Location:
LONG ISLAND SOUND; PESTICIDES;
Scope:
Connecticut laws/regulations; Other States laws/regulations;

OLR Research Report


May 22, 2012

 

2012-R-0206

PESTICIDE USE PERMITS IN STATES SURROUNDING LONG ISLAND SOUND

By: Mark Randall, Research Fellow

You asked if the states surrounding Long Island Sound require permits for using pesticides, specifically permits for malathion or methoprene, which are used for mosquito control.

SUMMARY

Connecticut, Rhode Island, and New York require commercial and private (i.e., farmers) pesticide applicators to be licensed or certified by their respective environmental agencies before they may use pesticides. Each state also requires the pesticides to be registered with the agencies; the agencies classify the pesticides depending on their adverse effects on the environment. Individuals are not required to obtain a permit when applying general use pesticides (over the counter) in a noncommercial capacity.

While none of the three states have specific laws or regulations regarding malathion or methoprene, Connecticut and Rhode Island have laws or permit programs, or have implemented decisions that indirectly affect their use.

MALATHION AND METHOPRENE

Malathion, as an adulticide, is applied aerially over a large area, generally by airplane. Methoprene, as a larvicide, is introduced into still water to combat mosquito larvae. Neither product is available for noncommercial use.

GENERAL PERMIT REQUIREMENTS

Connecticut

In Connecticut, the Department of Energy and Environmental Protection (DEEP) classifies each registered pesticide as either acceptable for general use or restricted use. Restricted use pesticides are recognized in the industry to generally cause unreasonable adverse effects on the environment. Restricted use pesticides may be applied only by a certified applicator or under the direct supervision of a certified applicator (CGS 22a-50).

There are three classifications of certification: commercial, private (i.e. farmer), and arborist. In addition to certification, applicators must obtain a permit for aerial or aquatic pesticide application. The Aerial Pesticide Permit program regulates the use of pesticides and fertilizers when they are applied by aircraft (CGS 22a-54(e)). The Aquatic Permit program regulates the use of pesticides proposed for controlling aquatic organisms in state waters (CGS 22a-66z).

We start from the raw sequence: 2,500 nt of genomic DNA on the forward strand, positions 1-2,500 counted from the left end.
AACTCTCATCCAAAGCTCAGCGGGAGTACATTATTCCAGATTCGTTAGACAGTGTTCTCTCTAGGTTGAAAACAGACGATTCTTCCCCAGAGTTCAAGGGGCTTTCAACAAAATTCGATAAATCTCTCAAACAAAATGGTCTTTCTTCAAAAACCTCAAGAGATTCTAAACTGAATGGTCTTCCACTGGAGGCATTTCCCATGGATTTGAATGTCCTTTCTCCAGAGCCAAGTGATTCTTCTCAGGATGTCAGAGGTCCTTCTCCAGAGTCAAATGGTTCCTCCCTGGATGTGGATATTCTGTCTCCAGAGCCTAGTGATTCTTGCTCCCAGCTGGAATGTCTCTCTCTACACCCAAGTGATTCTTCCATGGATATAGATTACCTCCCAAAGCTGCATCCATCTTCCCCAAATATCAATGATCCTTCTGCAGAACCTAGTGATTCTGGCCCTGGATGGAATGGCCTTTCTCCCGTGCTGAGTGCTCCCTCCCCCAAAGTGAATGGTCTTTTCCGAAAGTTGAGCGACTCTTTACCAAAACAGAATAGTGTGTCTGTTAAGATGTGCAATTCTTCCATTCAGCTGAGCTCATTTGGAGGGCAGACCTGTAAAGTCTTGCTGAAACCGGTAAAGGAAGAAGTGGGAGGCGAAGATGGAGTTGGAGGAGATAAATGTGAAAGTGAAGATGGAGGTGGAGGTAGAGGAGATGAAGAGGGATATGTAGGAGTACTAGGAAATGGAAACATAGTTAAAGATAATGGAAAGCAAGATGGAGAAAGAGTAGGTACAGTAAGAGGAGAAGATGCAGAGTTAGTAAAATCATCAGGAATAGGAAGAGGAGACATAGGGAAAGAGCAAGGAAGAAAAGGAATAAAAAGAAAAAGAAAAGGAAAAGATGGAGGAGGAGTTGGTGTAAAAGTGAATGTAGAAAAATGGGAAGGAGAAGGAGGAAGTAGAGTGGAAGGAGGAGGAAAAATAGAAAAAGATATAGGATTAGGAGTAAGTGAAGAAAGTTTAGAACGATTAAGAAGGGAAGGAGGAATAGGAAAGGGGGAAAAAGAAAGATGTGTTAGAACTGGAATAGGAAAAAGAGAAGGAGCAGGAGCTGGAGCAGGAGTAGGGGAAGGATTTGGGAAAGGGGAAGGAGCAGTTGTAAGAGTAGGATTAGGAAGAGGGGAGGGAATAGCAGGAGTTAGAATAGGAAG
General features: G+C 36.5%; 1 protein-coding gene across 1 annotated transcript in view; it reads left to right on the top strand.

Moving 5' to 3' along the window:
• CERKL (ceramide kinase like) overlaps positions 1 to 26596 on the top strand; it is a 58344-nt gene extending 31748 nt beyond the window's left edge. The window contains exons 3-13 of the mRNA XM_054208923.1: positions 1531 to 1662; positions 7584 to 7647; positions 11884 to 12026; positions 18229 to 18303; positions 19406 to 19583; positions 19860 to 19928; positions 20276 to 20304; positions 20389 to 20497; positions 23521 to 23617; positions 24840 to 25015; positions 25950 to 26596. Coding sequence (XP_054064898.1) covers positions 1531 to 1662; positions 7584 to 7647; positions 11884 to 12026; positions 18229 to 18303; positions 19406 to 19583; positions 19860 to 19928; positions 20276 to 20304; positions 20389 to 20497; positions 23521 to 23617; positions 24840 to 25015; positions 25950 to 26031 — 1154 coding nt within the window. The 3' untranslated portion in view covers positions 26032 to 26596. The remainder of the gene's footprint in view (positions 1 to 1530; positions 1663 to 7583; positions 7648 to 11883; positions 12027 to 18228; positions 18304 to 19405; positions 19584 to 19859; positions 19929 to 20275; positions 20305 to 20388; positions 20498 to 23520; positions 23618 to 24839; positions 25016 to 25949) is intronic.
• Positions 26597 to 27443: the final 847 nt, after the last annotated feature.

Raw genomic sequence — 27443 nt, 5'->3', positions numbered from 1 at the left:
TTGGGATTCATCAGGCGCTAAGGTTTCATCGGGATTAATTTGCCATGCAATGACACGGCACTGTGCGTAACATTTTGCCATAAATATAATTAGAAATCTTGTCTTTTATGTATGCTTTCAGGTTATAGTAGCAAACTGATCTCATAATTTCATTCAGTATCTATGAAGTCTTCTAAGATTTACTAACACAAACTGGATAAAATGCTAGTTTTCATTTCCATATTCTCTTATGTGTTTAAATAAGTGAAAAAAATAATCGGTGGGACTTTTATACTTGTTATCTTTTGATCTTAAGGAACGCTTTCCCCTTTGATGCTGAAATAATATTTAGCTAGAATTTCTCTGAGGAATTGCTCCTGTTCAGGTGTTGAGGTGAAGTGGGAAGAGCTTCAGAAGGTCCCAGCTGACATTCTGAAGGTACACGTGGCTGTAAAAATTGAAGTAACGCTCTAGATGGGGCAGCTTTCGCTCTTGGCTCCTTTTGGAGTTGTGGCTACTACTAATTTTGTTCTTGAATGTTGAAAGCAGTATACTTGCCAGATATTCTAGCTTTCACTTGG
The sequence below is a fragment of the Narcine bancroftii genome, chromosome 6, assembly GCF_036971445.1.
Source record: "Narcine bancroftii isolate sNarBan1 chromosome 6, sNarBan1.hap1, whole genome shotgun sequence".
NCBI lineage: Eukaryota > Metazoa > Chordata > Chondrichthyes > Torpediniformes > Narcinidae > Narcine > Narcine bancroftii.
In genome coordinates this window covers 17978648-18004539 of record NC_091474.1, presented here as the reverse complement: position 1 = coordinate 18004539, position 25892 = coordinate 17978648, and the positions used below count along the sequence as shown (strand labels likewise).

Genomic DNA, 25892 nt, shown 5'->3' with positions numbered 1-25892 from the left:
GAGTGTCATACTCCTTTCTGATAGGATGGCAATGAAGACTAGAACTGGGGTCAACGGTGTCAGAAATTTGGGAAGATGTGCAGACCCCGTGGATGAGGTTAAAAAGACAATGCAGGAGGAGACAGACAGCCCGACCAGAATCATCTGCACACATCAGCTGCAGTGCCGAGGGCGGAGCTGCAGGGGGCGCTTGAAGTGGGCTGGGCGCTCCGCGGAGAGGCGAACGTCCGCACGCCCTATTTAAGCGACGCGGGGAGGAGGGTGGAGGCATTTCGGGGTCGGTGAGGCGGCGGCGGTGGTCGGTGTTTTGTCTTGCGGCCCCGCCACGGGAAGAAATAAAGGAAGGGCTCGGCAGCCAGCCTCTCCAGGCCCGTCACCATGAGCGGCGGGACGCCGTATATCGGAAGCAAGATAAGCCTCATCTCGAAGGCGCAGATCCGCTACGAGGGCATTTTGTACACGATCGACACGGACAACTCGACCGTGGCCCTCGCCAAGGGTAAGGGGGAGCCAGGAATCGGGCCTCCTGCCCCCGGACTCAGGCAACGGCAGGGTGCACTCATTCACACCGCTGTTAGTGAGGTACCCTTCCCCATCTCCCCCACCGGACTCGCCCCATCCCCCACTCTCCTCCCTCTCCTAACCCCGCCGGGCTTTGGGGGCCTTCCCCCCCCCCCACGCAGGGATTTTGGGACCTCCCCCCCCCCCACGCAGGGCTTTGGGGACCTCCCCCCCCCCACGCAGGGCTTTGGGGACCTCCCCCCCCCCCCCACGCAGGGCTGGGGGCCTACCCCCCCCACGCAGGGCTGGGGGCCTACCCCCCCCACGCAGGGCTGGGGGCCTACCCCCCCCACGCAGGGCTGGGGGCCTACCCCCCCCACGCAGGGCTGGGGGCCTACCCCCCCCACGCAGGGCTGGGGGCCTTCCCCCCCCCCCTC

Rhode Island

In Rhode Island, the Department of Environmental Management (DEM) requires pesticides to be registered and classifies them as “restricted” or “state limited use.” Certification and licenses are required for those who use pesticides commercially. Each commercial applicator must also be certified for specific categories and subcategories of pest control before using specific restricted or state limited use pesticides (R.I. Admin. Code 25-3-24:10).

New York

In New York, the Department of Environmental Conservation (DEC) regulates and enforces the state's pesticide laws. Individuals are certified as commercial pesticide applicators, commercial pesticide technicians, and private pesticide applicators. The type of pesticide applications that a person may perform is dependent on the applicator's certification.

STATE PROGRAMS AFFECTING THE USE OF MALATHION AND METHOPRENE

Neither Connecticut, Rhode Island or New York has specific laws or regulations regarding malathion or methoprene. But, Connecticut and Rhode Island have laws, permit programs, or have implemented decisions that indirectly affect their use. In Connecticut, a site-specific aquatic permit is required prior to the use of methoprene because, as a larvicide, it is introduced into waters of the state for control of an aquatic organism. Also in Connecticut, an aerial permit would be required before the use of malathion as its application requires the use of an aircraft to effectively spray the pesticide over a large area.

In Rhode Island, DEM provides pesticides to municipalities to combat specific insect infestations. Before 2010, DEM provided municipalities with methoprene to combat mosquito larvae. Starting in 2010, it made a decision to phase out the use of methoprene in response to a lobster “die-off.” The phase-out began in 2010, with the state supplying only (1) methoprene to inland municipalities, and (2) Bti (Bacillus thuringiensis var israelensis) to coastal municipalities. By 2011, no methoprene was being supplied. Al Gettman, the DEM Mosquito Coordinator, stated that while currently methoprene is no longer supplied or used by any municipalities per the state's decision, it does not mean that it will not be used again in the future.

ADDITIONAL INFORMATION

Connecticut Hyperlinks

CT DEEP Pesticide Management Program Website:

http://www.ct.gov/DEP/cwp/view.asp?a=2710&q=324266&depNav_GID=1712

CT Mosquito Management Program Website: http://www.ct.gov/mosquito/site/default.asp

CT Mosquito Management Program Information Brochure:

http://www.ct.gov/mosquito/lib/mosquito/publications/2001larv.pdf

Rhode Island Hyperlinks:

RI DEM Rules and Regulations Relating to Pesticides:

http://www.dem.ri.gov/pubs/regs/regs/agric/pestrg06.pdf

New York Hyperlinks:

New York Department of Environmental Conservation, Pesticides:

http://www.dec.ny.gov/permits/209.html

DEC information Bulletin: Fish and Wildlife Related Impacts of Pesticides used for the Control of Mosquitoes and Blackflies:

http://www.dec.ny.gov/docs/wildlife_pdf/insectrisk2000.pdf

MR:dy